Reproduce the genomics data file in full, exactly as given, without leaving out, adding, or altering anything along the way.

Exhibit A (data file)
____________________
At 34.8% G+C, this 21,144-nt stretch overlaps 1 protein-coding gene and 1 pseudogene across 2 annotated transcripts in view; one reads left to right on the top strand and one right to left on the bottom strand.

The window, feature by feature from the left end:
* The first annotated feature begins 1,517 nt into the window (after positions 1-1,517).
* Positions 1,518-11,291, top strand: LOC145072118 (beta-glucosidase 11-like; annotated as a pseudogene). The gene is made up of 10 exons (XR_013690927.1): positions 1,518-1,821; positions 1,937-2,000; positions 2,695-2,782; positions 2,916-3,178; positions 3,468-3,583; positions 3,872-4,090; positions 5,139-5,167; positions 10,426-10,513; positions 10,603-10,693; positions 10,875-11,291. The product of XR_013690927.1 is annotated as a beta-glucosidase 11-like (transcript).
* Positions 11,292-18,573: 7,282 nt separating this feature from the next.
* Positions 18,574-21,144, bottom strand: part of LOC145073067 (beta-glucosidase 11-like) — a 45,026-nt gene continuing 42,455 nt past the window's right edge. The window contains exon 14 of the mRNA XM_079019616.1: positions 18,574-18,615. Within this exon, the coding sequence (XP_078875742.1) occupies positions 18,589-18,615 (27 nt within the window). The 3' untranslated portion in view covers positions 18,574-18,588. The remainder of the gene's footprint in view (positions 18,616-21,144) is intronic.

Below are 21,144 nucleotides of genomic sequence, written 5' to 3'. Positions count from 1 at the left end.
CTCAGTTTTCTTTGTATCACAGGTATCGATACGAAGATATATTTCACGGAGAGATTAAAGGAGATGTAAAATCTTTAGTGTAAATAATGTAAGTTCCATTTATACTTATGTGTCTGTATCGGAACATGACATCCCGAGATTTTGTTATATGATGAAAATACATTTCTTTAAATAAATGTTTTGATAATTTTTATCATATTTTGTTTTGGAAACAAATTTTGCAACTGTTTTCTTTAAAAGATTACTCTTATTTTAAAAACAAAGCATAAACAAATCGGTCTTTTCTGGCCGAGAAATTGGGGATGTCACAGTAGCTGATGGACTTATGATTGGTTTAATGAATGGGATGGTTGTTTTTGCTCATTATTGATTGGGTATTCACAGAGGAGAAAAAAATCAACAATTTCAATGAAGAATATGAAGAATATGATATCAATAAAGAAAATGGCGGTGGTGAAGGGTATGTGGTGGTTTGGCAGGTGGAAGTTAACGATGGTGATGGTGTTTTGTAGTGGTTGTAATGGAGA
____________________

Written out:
At 34.8% G+C, this 21,144-nt stretch overlaps 1 protein-coding gene and 1 pseudogene across 2 annotated transcripts in view; one reads left to right on the top strand and one right to left on the bottom strand.

The window, feature by feature from the left end:
* The first annotated feature begins 1,517 nt into the window (after positions 1-1,517).
* Positions 1,518-11,291, top strand: LOC145072118 (beta-glucosidase 11-like; annotated as a pseudogene). The gene is made up of 10 exons (XR_013690927.1): positions 1,518-1,821; positions 1,937-2,000; positions 2,695-2,782; positions 2,916-3,178; positions 3,468-3,583; positions 3,872-4,090; positions 5,139-5,167; positions 10,426-10,513; positions 10,603-10,693; positions 10,875-11,291. The product of XR_013690927.1 is annotated as a beta-glucosidase 11-like (transcript).
* Positions 11,292-18,573: 7,282 nt separating this feature from the next.
* Positions 18,574-21,144, bottom strand: part of LOC145073067 (beta-glucosidase 11-like) — a 45,026-nt gene continuing 42,455 nt past the window's right edge. The window contains exon 14 of the mRNA XM_079019616.1: positions 18,574-18,615. Within this exon, the coding sequence (XP_078875742.1) occupies positions 18,589-18,615 (27 nt within the window). The 3' untranslated portion in view covers positions 18,574-18,588. The remainder of the gene's footprint in view (positions 18,616-21,144) is intronic.

Below are 21,144 nucleotides of genomic sequence, written 5' to 3'. Positions count from 1 at the left end.
CTCAGTTTTCTTTGTATCACAGGTATCGATACGAAGATATATTTCACGGAGAGATTAAAGGAGATGTAAAATCTTTAGTGTAAATAATGTAAGTTCCATTTATACTTATGTGTCTGTATCGGAACATGACATCCCGAGATTTTGTTATATGATGAAAATACATTTCTTTAAATAAATGTTTTGATAATTTTTATCATATTTTGTTTTGGAAACAAATTTTGCAACTGTTTTCTTTAAAAGATTACTCTTATTTTAAAAACAAAGCATAAACAAATCGGTCTTTTCTGGCCGAGAAATTGGGGATGTCACAGTAGCTGATGGACTTATGATTGGTTTAATGAATGGGATGGTTGTTTTTGCTCATTATTGATTGGGTATTCACAGAGGAGAAAAAAATCAACAATTTCAATGAAGAATATGAAGAATATGATATCAATAAAGAAAATGGCGGTGGTGAAGGGTATGTGGTGGTTTGGCAGGTGGAAGTTAACGATGGTGATGGTGTTTTGTAGTGGTTGTAATGGAGA